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Thyroid hormone (TH) is essential for the development of hearing. Lack of TH in a critical developmental period from embryonic day 17 to postnatal day 12 (P12) in rats and mice leads to morphological and functional deficits in the organ of Corti and the auditory pathway. We investigated the effects of TH on inner hair cells (IHCs) using patch-clamp(More)
The molecular basis of high versus low frequency hearing loss and the differences in the sensitivity of outer hair cells depending on their cochlear localization are currently not understood. Here we demonstrate the existence of two different outer hair cell phenotypes along the cochlear axis. Outer hair cells in low frequency regions exhibit early(More)
Mutations within OTOF encoding otoferlin lead to a recessive disorder called DFNB9. Several studies have indicated otoferlin's association with ribbon synapses of cochlear sensory hair cells, as well as data showing the protein's presence in neurons, nerve fibers and hair cells, suggesting a more ubiquitous function. Otoferlin's co-localization not only(More)
DFNB, the nonsyndromic hearing loss with an autosomal recessive mode of inheritance constitutes the majority of severe to profound prelingual forms of hearing impairment, usually leading to inability of speech acquisition. We analyzed a consanguineous family with autosomal recessive deafness which has been shown to segregate within chromosomal region 2p23.1(More)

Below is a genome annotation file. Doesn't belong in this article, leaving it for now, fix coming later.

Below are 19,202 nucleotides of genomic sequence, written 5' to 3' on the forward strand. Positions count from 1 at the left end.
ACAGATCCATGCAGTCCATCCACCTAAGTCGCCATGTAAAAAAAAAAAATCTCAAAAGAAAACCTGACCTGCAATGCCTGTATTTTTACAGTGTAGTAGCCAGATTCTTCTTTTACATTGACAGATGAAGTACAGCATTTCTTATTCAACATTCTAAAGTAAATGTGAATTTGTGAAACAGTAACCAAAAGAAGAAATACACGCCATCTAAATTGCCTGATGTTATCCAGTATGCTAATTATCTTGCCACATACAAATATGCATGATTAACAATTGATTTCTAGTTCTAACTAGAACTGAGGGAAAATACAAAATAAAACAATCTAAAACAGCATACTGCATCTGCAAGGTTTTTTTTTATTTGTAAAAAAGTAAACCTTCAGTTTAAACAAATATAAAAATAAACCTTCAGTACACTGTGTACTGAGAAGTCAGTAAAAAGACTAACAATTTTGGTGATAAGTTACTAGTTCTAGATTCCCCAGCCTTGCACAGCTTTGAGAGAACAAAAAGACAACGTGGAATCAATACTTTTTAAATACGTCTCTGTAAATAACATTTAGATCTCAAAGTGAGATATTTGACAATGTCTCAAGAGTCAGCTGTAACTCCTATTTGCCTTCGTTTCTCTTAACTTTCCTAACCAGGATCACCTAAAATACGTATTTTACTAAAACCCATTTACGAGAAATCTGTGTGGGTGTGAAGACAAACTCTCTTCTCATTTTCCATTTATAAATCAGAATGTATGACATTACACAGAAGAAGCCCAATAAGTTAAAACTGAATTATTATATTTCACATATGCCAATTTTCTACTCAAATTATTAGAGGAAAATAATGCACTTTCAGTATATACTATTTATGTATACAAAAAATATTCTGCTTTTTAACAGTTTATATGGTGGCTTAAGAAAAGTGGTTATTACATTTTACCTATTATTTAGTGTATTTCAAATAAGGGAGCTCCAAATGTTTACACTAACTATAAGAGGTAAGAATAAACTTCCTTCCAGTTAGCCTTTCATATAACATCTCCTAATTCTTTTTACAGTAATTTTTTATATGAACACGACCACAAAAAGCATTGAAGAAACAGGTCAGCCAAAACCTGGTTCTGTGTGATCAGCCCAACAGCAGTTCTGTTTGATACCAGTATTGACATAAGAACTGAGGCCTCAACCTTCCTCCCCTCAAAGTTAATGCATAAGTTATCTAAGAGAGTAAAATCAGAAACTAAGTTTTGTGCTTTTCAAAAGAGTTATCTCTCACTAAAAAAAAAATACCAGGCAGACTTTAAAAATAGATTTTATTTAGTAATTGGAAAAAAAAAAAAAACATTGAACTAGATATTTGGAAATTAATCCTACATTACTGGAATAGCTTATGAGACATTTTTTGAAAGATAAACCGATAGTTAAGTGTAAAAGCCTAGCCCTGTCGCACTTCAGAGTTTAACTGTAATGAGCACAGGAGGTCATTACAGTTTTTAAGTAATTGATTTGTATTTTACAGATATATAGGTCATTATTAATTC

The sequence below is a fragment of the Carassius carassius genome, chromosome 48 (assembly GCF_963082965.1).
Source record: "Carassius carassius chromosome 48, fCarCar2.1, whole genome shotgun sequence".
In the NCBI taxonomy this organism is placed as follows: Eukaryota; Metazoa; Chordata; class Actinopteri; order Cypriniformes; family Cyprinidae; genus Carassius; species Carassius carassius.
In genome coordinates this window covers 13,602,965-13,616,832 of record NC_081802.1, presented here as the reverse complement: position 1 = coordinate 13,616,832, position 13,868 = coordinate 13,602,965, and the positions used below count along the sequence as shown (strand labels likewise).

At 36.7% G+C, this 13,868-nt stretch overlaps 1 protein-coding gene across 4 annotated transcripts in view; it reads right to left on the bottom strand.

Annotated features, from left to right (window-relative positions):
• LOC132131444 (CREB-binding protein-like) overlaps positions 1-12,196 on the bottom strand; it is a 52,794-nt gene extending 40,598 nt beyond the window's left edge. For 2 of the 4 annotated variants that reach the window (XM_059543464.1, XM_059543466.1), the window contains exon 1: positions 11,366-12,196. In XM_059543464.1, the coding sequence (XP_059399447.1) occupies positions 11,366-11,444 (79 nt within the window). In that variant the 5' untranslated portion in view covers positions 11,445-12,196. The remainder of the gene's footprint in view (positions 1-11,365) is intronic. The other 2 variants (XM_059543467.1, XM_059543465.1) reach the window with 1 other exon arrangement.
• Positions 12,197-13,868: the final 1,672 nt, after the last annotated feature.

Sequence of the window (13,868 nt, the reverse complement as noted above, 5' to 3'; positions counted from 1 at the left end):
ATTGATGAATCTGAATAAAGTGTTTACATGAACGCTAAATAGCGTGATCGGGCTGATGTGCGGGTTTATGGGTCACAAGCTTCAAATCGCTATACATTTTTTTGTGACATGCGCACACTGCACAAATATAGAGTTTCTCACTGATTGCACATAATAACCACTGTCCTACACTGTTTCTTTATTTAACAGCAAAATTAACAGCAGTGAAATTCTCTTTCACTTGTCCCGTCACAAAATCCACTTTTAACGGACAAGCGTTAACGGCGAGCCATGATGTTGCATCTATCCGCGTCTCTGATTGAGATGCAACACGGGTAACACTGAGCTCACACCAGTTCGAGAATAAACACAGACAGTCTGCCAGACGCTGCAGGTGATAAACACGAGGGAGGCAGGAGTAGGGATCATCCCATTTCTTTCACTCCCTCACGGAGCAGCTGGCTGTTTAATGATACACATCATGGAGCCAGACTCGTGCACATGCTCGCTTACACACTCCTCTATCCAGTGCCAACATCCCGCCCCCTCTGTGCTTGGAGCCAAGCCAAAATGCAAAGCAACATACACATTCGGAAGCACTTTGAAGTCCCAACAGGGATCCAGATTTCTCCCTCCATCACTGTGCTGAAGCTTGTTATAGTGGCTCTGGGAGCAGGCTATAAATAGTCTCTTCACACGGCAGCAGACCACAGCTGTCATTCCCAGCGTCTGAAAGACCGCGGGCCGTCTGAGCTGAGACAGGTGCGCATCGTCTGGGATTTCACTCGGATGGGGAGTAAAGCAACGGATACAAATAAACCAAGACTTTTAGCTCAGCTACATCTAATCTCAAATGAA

Mutations of the human otoferlin gene lead to an autosomal recessive nonsyndromic form of prelingual, sensorineural deafness (deafness autosomal recessive 9, DFNB9). Several studies have demonstrated expression of otoferlin in the inner ear and brain, and suggested a role of otoferlin in Ca(2+)-triggered exocytosis. So far, otoferlin expression profiles(More)
The encoding of auditory information with indefatigable precision requires efficient resupply of vesicles at inner hair cell (IHC) ribbon synapses. Otoferlin, a transmembrane protein responsible for deafness in DFNB9 families, has been postulated to act as a calcium sensor for exocytosis as well as to be involved in rapid vesicle replenishment of IHCs.(More)
Otoferlin has been proposed to be the Ca(2+) sensor in hair cell exocytosis, compensating for the classical synaptic fusion proteins synaptotagmin-1 and synaptotagmin-2. In the present study, yeast two-hybrid assays reveal myosin VI as a novel otoferlin binding partner. Co-immunoprecipitation assay and co-expression suggest an interaction of both proteins(More)
Each G protein-coupled receptor recognizes only a distinct subset of the many structurally closely related G proteins expressed within a cell. How this selectively is achieved at a molecular level is not well understood, particularly since no specific point-to-point contact sites between a receptor and its cognate G protein(s) have been identified. In this(More)
Different muscarinic acetylcholine receptor subtypes were used as model systems to study the structural basis of receptor/G protein coupling selectivity. Extensive mutagenesis studies have previously led to the identification of single amino acids on the m3 muscarinic receptor protein (located in the second intracellular loop (i2) and at the N- and(More)